DDOG 6/1/22 Jeffries conference

1.) DDOG believes they have not seen major macro headwinds so far, and they disagree with the prevailing view that we have regarding DDOG as mostly “consumption based”.

Analyst: The elephant in the room right now is the economy. And everyone is asking, we heard from Workday, some pushouts; Snowflake, little capacity, capacity utilization was down. When you think about last night Salesforce said, we’re not seeing it, which I don’t think most people believe Benioff would show any weakness. But what’s your sense of what’s going on in the environment? And how – assuming things got worse on the macro side, what is the insulation to your model that gives you a little more protection from the headwinds that are coming in?

CFO: We said on our earnings call that in our first quarter, we didn’t see any impact from the economy or from Russia, Ukraine that we – our first quarter was very similar to our previous first quarters in terms of net retention and adoption and the growth of the business.

Of course, we’re looking – we’re not naive. Back in the second quarter of – at the beginning of 2020, at the beginning of COVID, we did see some flattening of the business. The business continued to grow very substantially, but clients began to look at their spend and do some rationalization.

And that could happen again, that clients, in periods of time where there is some economic pushback, will look at their cost structure. We take some comfort in the fact that we are only low single digits cost of their cloud expense. And there are tremendous trends towards digital migration. In fact, there may be things in a tighter labor economy and with cost management where you want to go to more of a managed solution than do-it-yourself. So there are a number of things that we look at, but we haven’t really seen any effect yet. In addition, we have a very long-term trend here in cloud migration and DevOps.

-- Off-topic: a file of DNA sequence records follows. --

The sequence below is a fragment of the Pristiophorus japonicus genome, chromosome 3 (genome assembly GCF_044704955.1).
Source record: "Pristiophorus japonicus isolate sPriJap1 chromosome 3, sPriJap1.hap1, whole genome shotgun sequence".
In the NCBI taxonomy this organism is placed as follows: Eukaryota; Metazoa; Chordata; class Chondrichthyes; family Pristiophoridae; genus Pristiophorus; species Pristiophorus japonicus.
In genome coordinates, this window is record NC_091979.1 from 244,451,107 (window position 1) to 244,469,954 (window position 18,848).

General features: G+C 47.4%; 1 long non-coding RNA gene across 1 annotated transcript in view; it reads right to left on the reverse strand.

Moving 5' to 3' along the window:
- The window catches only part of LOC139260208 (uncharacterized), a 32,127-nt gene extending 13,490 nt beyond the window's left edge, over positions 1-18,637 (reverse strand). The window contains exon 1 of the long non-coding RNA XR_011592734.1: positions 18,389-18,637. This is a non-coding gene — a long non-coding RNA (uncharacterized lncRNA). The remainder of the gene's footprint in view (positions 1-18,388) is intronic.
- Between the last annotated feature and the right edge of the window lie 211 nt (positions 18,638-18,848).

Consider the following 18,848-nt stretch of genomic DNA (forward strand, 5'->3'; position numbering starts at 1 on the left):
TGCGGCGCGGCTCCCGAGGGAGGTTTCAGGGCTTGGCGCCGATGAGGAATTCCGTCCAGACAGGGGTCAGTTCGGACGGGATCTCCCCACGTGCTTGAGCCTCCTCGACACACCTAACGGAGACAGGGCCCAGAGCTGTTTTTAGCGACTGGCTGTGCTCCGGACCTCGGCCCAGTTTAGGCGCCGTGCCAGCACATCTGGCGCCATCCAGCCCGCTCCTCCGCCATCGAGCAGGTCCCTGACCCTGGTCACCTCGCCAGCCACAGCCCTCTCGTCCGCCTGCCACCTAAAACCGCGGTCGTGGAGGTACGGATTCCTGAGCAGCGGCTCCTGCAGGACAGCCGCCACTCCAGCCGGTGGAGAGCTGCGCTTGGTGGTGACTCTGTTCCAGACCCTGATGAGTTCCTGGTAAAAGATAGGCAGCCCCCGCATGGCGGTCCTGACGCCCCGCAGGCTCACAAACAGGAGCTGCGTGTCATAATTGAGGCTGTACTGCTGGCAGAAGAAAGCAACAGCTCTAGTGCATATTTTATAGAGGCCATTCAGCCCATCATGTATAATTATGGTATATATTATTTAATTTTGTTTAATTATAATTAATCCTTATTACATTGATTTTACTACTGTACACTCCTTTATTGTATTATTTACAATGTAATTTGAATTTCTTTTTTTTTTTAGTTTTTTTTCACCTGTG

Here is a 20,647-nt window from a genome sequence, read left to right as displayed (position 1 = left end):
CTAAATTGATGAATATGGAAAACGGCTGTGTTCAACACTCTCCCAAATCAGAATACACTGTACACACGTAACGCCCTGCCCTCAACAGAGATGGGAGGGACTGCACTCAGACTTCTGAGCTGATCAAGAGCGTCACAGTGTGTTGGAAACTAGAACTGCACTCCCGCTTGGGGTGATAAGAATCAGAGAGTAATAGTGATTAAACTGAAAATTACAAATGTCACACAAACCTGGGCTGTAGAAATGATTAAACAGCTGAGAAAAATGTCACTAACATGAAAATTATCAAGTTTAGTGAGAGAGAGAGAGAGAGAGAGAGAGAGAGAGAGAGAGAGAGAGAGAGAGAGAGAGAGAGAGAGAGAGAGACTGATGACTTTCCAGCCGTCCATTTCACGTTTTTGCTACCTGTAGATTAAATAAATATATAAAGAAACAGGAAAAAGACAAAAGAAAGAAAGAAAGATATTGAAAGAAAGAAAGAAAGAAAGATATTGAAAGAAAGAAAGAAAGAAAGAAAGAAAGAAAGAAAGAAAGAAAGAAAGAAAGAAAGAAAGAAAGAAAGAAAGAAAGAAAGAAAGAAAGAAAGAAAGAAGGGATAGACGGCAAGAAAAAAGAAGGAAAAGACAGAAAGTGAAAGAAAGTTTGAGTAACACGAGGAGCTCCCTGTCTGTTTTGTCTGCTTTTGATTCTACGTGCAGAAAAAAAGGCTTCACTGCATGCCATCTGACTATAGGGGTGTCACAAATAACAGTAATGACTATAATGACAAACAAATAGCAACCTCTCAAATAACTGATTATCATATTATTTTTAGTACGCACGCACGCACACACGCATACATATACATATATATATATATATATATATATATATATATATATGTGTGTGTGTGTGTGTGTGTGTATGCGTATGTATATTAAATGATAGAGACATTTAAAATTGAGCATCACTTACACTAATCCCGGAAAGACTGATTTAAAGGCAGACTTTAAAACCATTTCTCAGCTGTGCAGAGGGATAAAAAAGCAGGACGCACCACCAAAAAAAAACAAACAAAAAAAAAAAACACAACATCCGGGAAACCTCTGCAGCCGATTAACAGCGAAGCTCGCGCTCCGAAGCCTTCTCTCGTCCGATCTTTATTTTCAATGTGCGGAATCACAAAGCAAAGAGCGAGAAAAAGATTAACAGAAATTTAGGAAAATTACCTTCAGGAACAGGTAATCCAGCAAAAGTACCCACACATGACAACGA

In terms of what protections do we have in our model because I know that’s top of mind, the whole world of consumption-based pricing, which was very appealing on the upside, but causes some concern is something on the mind of many investors.

And I think I want to emphasize, we have a different model. 75% to 80% of our business is in take-or-pay subscriptions. And what that provides is a very strong underpinning, meaning most of our business is committed contractually. So we only have – we have less than 10%, in fact, around 5%, of what you would call pure consumption month-to-month. The rest of it is on-demand pricing associated with the part that’s not the 75% or 80% related to subscriptions. So whereas our organic growth can vary, there’s a very strong underpinning in our business model in cases where there might be a little bit less consumption.

In addition, we’ve seen such factors as our product growth, our expansion of SKUs and things like that be strong factors in clients continue to adopt more and more of the solution even if they’re in a cost management mode.

2.) Management maintains belief in a long runway for growth via simple customer expansion of spend on their multiple products.

Analyst: I know you love all 14 modules equally, but is there a couple of areas that you see that you’re really excited about that are resonating well with clients for uptake right now?